|Lawrence Livermore National Lab., CA. Biomedical Sciences Div. ;National Inst. of Environmental Health Sciences, Research Triangle Park, NC. Epidemiology Branch.;Health Effects Research Lab., Research Triangle Park, NC.;Department of Energy, Washington, DC.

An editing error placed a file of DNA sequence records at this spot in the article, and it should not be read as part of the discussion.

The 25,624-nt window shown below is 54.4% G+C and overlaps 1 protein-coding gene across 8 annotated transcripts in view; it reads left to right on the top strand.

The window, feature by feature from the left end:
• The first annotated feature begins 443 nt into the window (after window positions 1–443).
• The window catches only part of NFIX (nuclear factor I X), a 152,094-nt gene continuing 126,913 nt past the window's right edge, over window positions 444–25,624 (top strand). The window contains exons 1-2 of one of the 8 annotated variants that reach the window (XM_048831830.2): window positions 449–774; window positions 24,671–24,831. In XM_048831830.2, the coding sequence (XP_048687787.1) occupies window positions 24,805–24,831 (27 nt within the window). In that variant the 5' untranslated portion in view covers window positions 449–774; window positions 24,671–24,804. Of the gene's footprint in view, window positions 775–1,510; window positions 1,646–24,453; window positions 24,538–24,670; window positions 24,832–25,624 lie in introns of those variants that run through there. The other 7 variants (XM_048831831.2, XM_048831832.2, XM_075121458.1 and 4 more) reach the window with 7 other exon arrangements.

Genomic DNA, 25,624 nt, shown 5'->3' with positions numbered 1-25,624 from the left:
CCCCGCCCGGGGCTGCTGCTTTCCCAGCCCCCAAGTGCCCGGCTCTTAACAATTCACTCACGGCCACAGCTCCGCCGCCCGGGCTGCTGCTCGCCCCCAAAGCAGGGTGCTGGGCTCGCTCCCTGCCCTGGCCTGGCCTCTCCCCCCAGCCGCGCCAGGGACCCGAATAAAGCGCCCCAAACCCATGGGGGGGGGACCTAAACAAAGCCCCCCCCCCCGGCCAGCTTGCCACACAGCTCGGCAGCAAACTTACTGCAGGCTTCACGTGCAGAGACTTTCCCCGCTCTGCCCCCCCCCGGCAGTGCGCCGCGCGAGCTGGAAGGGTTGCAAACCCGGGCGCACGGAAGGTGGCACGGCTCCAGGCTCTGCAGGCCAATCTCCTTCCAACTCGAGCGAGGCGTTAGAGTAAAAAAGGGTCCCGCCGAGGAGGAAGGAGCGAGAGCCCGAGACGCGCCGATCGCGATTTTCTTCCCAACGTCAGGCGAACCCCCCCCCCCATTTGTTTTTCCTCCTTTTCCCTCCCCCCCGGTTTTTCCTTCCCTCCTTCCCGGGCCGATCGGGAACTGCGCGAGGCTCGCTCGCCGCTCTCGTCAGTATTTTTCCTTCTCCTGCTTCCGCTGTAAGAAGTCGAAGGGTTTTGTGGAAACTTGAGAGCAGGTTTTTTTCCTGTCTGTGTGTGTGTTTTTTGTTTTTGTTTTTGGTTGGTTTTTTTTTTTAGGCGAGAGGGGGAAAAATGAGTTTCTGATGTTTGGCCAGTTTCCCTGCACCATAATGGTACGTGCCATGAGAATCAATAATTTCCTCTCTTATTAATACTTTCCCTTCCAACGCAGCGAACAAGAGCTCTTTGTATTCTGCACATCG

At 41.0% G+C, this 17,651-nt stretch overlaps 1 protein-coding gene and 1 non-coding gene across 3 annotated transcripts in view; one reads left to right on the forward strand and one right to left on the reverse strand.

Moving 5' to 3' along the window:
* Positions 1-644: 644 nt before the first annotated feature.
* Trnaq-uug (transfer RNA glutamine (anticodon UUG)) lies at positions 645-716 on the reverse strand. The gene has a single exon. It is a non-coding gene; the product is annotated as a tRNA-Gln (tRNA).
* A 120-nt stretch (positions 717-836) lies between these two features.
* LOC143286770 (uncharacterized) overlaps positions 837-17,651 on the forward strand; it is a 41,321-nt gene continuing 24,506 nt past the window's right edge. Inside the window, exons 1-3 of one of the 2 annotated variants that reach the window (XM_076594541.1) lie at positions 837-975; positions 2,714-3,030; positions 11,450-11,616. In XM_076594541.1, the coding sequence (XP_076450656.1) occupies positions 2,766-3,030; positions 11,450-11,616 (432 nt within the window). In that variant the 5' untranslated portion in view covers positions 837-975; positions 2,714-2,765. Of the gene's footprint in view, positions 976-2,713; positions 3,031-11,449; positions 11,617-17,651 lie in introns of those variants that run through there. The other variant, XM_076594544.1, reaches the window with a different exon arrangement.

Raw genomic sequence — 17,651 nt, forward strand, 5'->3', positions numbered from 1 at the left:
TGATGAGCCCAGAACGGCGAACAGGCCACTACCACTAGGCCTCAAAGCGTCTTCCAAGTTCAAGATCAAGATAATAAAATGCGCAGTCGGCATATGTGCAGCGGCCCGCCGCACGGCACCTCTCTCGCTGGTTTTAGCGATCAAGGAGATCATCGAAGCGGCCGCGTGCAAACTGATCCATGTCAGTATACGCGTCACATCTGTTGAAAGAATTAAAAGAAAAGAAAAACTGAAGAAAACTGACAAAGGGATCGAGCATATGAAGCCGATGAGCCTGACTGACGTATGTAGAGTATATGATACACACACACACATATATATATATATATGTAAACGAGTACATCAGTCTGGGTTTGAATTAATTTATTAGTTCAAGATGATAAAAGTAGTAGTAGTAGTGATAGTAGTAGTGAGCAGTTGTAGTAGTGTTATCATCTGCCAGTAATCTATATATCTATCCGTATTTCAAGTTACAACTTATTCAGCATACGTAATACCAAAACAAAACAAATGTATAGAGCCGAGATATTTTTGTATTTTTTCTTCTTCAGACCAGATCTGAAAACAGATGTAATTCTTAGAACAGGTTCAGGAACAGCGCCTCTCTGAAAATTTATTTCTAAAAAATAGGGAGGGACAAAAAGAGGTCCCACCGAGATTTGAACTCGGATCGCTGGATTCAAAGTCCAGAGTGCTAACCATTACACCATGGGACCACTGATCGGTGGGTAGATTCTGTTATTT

A human in vivo somatic cell assay based on the enumeration of variant erythrocytes lacking expression of an allelic form of the cell-surface sialoglycoprotein, glycophorin A, was applied to the study of blood samples from patients obtained prior to, during, and following chemotherapy for malignant disease in order to determine the effect of mutagenic chemical agents on the frequency of variant cells. Significant elevations in the mean frequency of variant cells over pre-therapy and normal levels were observed in samples obtained during and after therapy. In a time-series study; 14 breast cancer patients treated with CAF (cyclophosphamide, adriamycin, 5-fluorouracil), CMF (cyclophosphamide, methotrexate, 5-fluorouracil), or VMF (vinblastine, methotrexate, 5-fluorouacil) adjuvant chemotherapy were sampled repeatedly during and after therapy. For the CAF and CMF patients an increase in the frequency of variant cells was observed with a lag in the appearance of induced variants after initiation of therapy; variant frequencies gradually increased during therapy reaching a maximum at or shortly after the end of therapy, then declined to near pre-therapy levels within 6 months. The maximum level of induced variants ranged from 2- to 7-fold over pre-therapy or normal levels depending on the combination of agents used.